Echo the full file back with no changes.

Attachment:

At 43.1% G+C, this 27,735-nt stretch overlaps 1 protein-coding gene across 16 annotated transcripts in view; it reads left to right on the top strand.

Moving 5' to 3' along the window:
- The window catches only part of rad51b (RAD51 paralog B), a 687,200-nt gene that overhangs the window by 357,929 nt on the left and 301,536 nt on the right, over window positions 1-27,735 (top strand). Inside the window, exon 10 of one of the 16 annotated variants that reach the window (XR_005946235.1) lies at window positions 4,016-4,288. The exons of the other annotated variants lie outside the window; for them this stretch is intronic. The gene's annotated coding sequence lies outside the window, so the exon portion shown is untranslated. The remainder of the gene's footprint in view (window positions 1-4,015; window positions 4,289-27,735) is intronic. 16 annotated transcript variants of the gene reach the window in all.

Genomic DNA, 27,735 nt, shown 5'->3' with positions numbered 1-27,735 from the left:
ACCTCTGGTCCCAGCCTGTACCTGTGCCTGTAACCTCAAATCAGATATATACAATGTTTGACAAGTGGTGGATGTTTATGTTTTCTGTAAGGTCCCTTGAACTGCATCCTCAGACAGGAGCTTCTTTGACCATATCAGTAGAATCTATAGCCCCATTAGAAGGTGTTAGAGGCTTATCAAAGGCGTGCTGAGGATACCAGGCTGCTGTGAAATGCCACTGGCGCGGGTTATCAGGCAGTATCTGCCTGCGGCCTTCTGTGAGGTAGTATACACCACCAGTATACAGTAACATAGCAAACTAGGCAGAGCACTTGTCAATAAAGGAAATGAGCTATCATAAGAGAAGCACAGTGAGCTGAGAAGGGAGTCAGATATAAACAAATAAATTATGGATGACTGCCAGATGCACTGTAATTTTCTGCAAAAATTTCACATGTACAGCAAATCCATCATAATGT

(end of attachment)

At 43.1% G+C, this 27,735-nt stretch overlaps 1 protein-coding gene across 16 annotated transcripts in view; it reads left to right on the top strand.

Moving 5' to 3' along the window:
- The window catches only part of rad51b (RAD51 paralog B), a 687,200-nt gene that overhangs the window by 357,929 nt on the left and 301,536 nt on the right, over window positions 1-27,735 (top strand). Inside the window, exon 10 of one of the 16 annotated variants that reach the window (XR_005946235.1) lies at window positions 4,016-4,288. The exons of the other annotated variants lie outside the window; for them this stretch is intronic. The gene's annotated coding sequence lies outside the window, so the exon portion shown is untranslated. The remainder of the gene's footprint in view (window positions 1-4,015; window positions 4,289-27,735) is intronic. 16 annotated transcript variants of the gene reach the window in all.

Genomic DNA, 27,735 nt, shown 5'->3' with positions numbered 1-27,735 from the left:
ACCTCTGGTCCCAGCCTGTACCTGTGCCTGTAACCTCAAATCAGATATATACAATGTTTGACAAGTGGTGGATGTTTATGTTTTCTGTAAGGTCCCTTGAACTGCATCCTCAGACAGGAGCTTCTTTGACCATATCAGTAGAATCTATAGCCCCATTAGAAGGTGTTAGAGGCTTATCAAAGGCGTGCTGAGGATACCAGGCTGCTGTGAAATGCCACTGGCGCGGGTTATCAGGCAGTATCTGCCTGCGGCCTTCTGTGAGGTAGTATACACCACCAGTATACAGTAACATAGCAAACTAGGCAGAGCACTTGTCAATAAAGGAAATGAGCTATCATAAGAGAAGCACAGTGAGCTGAGAAGGGAGTCAGATATAAACAAATAAATTATGGATGACTGCCAGATGCACTGTAATTTTCTGCAAAAATTTCACATGTACAGCAAATCCATCATAATGT